(This is an instalment in a series of blogposts about the ISAF Call book 2009-2012 with amendments for 2010. All calls are official interpretations by the ISAF committees on how the Racing Rules of Sailing should be used or interpreted. The calls are copied from the Call book, only the comments are written by me.)
This is a catch-up post (originally slotted for week 52/10)
Rule 18.2(a), Mark-Room: Giving Mark-Room
Rule 18.2(b), Mark-Room: Giving Mark-Room
When a boat comes abreast of a mark but is outside the zone, and when her change of course towards the mark results in a boat that is in the zone and that was previously clear astern becoming overlapped inside her, rule 18.2(a) requires her to give mark-room to that boat, whether or not her distance from the mark was caused by giving mark-room to other boats overlapped inside her.
Five boats were approaching a leeward mark dead before the wind. Four of them were overlapped in line with A nearest the mark. The fifth boat, E, was clear astern of A, B and C when those three boats reached the zone. When D came abreast of the mark and turned to round it, E became overlapped inside D. This occurred after E had already reached the zone and before D reached it. E rounded the mark behind A, B and C but inside D, which was able to give mark-room to E.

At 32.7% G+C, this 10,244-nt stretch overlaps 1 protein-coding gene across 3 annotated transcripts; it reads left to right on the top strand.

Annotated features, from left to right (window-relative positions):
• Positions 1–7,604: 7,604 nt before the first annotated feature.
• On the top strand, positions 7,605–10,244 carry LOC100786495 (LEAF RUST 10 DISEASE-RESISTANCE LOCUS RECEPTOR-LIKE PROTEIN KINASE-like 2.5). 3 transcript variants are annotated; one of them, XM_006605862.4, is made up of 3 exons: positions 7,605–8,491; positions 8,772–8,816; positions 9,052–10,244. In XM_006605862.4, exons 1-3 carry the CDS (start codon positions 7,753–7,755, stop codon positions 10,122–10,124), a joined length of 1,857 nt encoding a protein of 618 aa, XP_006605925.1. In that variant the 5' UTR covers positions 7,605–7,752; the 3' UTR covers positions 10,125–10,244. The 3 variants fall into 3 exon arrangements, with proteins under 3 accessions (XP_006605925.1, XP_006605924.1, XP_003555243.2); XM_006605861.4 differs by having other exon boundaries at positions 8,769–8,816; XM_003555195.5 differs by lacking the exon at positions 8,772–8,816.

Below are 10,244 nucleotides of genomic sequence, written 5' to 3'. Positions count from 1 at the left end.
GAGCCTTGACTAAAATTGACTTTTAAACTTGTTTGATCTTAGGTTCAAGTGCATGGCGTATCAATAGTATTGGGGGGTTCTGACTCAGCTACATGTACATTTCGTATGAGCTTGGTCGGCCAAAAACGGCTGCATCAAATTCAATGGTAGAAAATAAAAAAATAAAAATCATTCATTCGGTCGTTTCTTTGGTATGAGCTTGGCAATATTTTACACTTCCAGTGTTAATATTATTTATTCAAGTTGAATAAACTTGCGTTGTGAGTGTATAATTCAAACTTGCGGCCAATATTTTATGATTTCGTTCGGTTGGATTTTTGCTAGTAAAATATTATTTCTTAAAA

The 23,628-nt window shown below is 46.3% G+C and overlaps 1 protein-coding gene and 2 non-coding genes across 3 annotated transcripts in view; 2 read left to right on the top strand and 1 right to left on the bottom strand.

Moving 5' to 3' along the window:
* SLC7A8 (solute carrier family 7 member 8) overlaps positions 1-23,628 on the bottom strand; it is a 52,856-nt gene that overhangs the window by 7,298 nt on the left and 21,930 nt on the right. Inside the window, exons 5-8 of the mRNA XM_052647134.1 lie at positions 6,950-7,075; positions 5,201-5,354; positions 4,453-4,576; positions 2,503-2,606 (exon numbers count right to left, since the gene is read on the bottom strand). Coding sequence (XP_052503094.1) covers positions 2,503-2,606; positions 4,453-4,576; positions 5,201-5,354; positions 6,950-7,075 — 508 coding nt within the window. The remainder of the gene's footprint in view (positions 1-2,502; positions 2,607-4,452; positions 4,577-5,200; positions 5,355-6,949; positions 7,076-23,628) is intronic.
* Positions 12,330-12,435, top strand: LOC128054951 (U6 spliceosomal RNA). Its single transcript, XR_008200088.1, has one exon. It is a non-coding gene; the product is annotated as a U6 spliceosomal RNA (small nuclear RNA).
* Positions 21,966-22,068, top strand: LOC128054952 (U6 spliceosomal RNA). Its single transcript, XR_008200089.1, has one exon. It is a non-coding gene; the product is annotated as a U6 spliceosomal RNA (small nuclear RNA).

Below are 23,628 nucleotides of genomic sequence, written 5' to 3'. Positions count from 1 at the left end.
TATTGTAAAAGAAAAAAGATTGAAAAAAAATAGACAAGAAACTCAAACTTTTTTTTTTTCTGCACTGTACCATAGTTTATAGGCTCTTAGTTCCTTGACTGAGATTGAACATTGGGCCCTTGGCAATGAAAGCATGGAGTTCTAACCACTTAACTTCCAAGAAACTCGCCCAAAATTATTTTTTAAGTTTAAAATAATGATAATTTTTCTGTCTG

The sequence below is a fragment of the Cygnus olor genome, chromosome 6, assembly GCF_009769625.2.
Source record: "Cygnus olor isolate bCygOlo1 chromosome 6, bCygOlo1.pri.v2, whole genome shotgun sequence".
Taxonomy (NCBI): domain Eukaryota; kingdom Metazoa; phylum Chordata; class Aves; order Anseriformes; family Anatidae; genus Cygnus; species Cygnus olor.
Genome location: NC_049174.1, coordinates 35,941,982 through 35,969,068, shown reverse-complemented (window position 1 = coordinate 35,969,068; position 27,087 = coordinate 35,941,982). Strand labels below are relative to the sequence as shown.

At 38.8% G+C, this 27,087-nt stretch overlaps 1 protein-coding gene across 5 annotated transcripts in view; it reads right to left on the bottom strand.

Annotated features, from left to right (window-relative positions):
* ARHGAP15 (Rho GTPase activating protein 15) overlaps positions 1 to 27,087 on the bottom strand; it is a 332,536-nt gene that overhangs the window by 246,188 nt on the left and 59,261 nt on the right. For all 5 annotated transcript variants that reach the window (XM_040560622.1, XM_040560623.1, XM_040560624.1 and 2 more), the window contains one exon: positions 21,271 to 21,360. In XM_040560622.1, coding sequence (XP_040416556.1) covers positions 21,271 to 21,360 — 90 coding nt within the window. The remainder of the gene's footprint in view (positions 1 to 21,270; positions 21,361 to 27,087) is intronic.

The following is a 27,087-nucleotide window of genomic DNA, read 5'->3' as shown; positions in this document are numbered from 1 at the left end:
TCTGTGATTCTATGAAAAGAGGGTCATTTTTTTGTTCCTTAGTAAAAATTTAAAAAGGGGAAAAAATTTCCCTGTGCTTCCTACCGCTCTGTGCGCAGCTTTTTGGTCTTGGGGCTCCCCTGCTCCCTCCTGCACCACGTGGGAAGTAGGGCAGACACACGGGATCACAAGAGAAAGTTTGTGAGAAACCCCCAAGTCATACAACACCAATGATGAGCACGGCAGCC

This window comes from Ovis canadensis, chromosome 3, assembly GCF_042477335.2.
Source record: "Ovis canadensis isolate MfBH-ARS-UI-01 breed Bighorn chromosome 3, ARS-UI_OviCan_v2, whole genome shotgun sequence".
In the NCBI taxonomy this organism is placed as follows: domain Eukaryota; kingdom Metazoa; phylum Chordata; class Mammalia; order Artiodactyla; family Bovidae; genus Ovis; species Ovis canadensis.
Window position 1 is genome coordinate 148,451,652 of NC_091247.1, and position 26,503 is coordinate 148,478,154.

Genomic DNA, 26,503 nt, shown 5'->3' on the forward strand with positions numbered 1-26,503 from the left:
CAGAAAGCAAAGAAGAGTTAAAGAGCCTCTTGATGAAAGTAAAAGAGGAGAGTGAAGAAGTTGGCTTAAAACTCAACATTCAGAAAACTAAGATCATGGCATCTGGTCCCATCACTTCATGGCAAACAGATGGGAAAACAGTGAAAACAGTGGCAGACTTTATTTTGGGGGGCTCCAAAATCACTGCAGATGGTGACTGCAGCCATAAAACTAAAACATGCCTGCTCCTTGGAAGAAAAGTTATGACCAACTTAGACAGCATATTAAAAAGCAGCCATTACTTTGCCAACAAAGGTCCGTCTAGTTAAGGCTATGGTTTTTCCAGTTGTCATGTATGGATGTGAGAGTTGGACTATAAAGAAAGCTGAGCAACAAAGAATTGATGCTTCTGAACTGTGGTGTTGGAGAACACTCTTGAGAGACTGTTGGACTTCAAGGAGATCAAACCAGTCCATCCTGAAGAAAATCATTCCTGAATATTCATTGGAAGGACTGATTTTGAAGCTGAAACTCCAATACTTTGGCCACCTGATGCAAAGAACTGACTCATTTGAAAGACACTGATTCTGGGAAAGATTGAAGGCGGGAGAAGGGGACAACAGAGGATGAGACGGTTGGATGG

Was E entitled to mark-room under rule 18.2(a) from D?
Because E was clear astern of A, B and C when they reached the zone, she was required by rule 18.2(b) to give each of them mark-room. Between E and D, however, a different relationship developed. In order to leave room for the three inside boats with their booms fully extended, D had to approach the mark on a course that brought her abreast of it outside the zone. When E reached the zone, she was clear astern of D and D was still outside the zone. Therefore, rule 18.2(b) did not apply between D and E. When D changed course towards the mark, E obtained an inside overlap and rule 18.2(a) began to apply between D and E. E was entitled to markroom under that rule, which D was able to give.
In big fleets this is frequently and issue. While boat D thinks he’s clear ahead and doesn’t have to let any other boat in he never enters the zone until he has luffed. With the increase from two to three lengths zone this issue has marginally “improved”. That is to say it plays out more to the perception of the sailors. But like in this case if there are four or five abreast it still should be considered.